"Hurricanes Irma and María devastated Puerto Rico in September 2017, exacerbating the already critical economic condition of the island. It caused
over 4,600 deaths, monetary damages estimated at $138 billion, and destroyed and damaged over 320,000 homes. Communications and electric infrastructure were obliterated, and water supply was severely impaired. Over 200,000 Puerto Ricans fled to the United States mainland in search of safe housing and jobs.
The philanthropic response to Puerto Rico’s devastation was unprecedented. Never in our lifetimes had so many people from all over the world given so much to Puerto Rico. National foundations, largely absent from the island for the past two decades, arrived in force. Numerous new funds were created locally, by people of Puerto Rican descent living outside of the island, and national nonprofits to support relief efforts. Local grantmakers developed expedited grants processes to support effective community-based groups. La Red’s own FORWARD Puerto Rico Fund provided a vehicle for national funders and individuals to partner with local foundations to support key nonprofit groups on the island. Other funds were created to tap into a variety of networks seeking to help Puerto Ricans. Tons of goods were shipped and flown in by an immense variety of groups; volunteers were too many and dispersed to count. And millions in philanthropic dollars were sent to Puerto Rico’s people and organizations to help buy essential goods during the emergency, rebuild homes, provide energy alternatives, support direct services to the most vulnerable groups, and focus on recovery and rebuilding.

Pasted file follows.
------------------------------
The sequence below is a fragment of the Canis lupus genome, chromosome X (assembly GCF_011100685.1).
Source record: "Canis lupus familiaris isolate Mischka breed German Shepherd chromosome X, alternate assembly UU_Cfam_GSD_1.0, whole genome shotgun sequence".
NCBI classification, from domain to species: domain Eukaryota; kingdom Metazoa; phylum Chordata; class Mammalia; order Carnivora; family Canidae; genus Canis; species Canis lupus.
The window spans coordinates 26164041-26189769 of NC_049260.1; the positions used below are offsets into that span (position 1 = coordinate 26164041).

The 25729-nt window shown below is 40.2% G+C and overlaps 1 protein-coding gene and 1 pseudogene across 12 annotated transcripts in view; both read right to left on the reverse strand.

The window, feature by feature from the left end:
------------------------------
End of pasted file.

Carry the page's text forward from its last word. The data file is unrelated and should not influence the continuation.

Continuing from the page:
The hurricanes left our island and our lives in a maelstrom. We are still making sense of all that we endured and learned. The purpose of this study of private philanthropy following the 2017 hurricanes is to reflect on what we experienced and draw meaning and lessons that can serve us in the long rebuilding process, and others who may have the misfortune of experiencing such a destructive event.
We will never be able to calculate how much private aid came to Puerto Rico, but we observed particular giving trends. Among them were the activation of the Puerto Rican diaspora, the pervasiveness of crowdfunding mechanisms, the return of national foundations that had long been absent from the island, the surge in individual giving, and the arrival of philanthropic entities that were new to the island. This study helps us examine these and other trends by gathering information directly from key players in the philanthropic response for Puerto Rico. We trust that you will find their insights as interesting and valuable as we have."